This legend has its roots in ancient Hawaiian mythology. According to legend, the Hawaiian volcano goddess Pele and the demigod Kamapua‘a (a half-man-half-pig) had a turbulent relationship, and the two agreed not to visit each other. If one takes pork over the Pali, the legend goes, one is symbolically taking a piece of Kamapua‘a from one side to the other, and it is said that Pele would stop that from happening. I can’t help but to wonder if it is OK to bring in a side of pork from Franklin’s in Austin Texas. Would I have to drive it around the Waimanalo side of the island from the airport? This would avoid the more direct rout over the Ko’olaus and the Pali. Hmmmm… There is no way I would share that pristine BBQ with any “White Ghost Dog” just to pass! Perhaps I could throw the white dog a can of Spam? I keep a few in my trunk to bribe the Menahune when I camp in Ho’omaluhea. Keeps them out of my Tacos. :)
Modern urban legends: The “REAL” scary stuff…
Morgan's Corner refers to two places on Oahu; one on the Nuuanu Pali Drive leading into Nuuanu valley above downtown Honolulu, and one in Windward Oahu below the Nuuanu Pali. It is said that the apparent spirit that haunts these places are in reference to the murder of Therese Wilder, whose residence was located on the Nuuanu Pali road in 1948. However, both of these places are connected to urban legends. Hmmm…
The story states that a girl named Brittani Lochmann from the Morgan's residence hanged herself on the tree at the end of the road. Ouch. She was lost for a couple of days and by the time she was found, her head had severed itself from her body, leaving her head hanging by the rope alone. Her head and her body were never re-attached at burial, leaving her to forever roam the Nuuanu Pali Drive. It is said that fireballs can be seen behind boulders here, and it is also said that if you sit under the tree and look up you will see a girl hanging from the branches. I have heard reports of small balls of orange light, reminiscent of torches in the distance that can be seen as well. Almost as though they were always approaching you only to vanish in an instant and re appear again at a distance. Last time I was here during the day, I sat on the wall of the bridge for a rest and some water. I would testify before a court that I heard a small girl crying just below my feet. I looked about the bridge and beneath and saw nothing. I have to admit that the sound was so convincing, I even resorted to calling out for a response from the child. My advice is just to move on and say a prayer for who it is that resides here. Legend also has it, if you're in a car you would see a big black figure sitting on the tree above you. Although the road is closed to cars now you can hike or ride a bike up the trail leading to the residence. This WILL be on my list of hikes to revisit at night!!! Any takers?!?!?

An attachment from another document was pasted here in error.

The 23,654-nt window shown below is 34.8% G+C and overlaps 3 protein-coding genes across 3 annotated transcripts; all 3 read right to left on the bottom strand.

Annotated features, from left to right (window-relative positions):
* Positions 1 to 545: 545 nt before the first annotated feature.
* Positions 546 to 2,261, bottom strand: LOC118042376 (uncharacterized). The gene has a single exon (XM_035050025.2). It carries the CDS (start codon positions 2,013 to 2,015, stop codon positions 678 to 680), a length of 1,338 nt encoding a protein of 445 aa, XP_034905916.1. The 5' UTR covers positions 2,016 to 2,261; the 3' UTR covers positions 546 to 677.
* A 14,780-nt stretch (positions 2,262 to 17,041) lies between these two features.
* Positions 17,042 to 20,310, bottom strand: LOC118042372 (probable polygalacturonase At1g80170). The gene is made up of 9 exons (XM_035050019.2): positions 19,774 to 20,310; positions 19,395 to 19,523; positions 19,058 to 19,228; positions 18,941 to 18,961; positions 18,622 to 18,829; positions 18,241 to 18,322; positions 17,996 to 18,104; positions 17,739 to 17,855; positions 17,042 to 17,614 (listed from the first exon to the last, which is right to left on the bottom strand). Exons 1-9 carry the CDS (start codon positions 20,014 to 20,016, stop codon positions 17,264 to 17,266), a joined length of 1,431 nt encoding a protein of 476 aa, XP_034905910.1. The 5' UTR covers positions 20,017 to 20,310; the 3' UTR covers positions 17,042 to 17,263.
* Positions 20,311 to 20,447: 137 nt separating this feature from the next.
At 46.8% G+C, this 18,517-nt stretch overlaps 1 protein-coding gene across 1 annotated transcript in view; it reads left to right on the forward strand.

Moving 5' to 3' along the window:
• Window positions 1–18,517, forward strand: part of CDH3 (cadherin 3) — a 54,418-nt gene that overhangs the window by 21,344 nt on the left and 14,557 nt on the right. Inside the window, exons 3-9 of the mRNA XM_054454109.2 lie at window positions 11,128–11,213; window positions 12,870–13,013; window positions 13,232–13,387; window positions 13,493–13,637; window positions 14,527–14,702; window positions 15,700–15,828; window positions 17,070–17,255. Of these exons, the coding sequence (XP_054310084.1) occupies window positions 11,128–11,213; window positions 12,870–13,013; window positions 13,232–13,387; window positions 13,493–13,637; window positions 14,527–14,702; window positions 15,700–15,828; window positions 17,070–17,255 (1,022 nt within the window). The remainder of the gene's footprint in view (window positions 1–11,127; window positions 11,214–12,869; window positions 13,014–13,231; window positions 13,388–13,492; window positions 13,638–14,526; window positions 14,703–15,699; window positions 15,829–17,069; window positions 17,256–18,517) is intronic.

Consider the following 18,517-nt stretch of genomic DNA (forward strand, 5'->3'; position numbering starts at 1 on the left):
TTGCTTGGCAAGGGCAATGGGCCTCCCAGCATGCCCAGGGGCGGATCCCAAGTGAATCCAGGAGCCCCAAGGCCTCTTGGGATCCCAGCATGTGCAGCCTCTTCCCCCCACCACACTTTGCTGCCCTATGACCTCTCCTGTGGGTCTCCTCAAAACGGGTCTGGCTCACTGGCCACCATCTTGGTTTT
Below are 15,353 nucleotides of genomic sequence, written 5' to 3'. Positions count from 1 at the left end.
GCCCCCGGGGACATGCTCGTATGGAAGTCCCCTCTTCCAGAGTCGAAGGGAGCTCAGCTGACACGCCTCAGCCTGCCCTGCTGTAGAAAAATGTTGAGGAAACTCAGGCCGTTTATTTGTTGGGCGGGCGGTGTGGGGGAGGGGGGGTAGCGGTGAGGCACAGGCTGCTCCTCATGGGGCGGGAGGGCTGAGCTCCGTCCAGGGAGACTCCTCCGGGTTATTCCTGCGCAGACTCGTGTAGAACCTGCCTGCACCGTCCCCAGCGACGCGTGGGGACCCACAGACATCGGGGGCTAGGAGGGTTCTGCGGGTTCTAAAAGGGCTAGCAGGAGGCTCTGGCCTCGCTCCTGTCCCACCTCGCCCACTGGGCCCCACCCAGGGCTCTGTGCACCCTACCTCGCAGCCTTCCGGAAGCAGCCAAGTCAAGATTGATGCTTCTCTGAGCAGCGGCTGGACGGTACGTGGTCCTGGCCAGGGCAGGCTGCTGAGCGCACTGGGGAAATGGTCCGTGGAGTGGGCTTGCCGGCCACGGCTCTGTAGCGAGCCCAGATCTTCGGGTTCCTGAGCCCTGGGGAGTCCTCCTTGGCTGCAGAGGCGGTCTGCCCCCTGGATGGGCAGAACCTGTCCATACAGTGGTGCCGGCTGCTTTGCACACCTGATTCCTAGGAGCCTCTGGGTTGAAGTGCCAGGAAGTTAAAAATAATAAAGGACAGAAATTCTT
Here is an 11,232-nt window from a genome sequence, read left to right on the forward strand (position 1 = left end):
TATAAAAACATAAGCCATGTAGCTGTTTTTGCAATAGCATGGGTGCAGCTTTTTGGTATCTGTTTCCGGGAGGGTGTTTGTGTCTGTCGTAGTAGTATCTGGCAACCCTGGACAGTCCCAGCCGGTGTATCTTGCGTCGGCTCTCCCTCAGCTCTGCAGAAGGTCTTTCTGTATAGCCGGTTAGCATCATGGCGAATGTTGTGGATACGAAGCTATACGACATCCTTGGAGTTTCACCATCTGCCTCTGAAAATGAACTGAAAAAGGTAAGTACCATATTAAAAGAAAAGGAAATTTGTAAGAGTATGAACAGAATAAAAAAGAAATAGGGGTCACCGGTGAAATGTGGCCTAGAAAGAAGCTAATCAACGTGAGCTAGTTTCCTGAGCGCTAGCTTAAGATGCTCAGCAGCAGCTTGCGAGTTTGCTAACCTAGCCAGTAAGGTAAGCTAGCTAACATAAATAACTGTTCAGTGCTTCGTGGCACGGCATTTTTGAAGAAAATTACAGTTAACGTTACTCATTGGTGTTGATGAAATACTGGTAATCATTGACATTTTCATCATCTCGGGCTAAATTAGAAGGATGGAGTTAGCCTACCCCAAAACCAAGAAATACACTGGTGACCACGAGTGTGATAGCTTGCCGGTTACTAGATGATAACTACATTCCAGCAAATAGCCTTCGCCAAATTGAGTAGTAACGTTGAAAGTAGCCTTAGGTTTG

OK, back to the trail. One day I was greeted by a group of Power line workers who use Morgan’s Corner as a landing spot for their helicopter while taking a sandwich break. What a job! These guys have the life! I may quit my job and do this for a while. Cool stuff. At any rate, when you are at the “Corner”, don’t head down to the left fork. It will take you down to the new Pali Hi way. You can explore this rout another time. Instead, head up the road in front of you. Up, you go!
It is in this section you will begin to see how Mother Nature has taken her grasp on the old road. The trail narrows from time to time, yet you will notice there is actually old concrete under those rocks and dirt clods. Cool! Just keep on going around the bends and dips. Eventually you will come to some signs of old urban hieroglyphs! Yup. It turns out you are just about to venture below the new Pali Hi Way where plenty of urban artists have left their mark. I like to think of it as ancient records of a long past civilization sprawled out to be read by all for eternity. All be it these glyphs are modern in reality, they are now part of Hawaii’s history. Enjoy the art!!!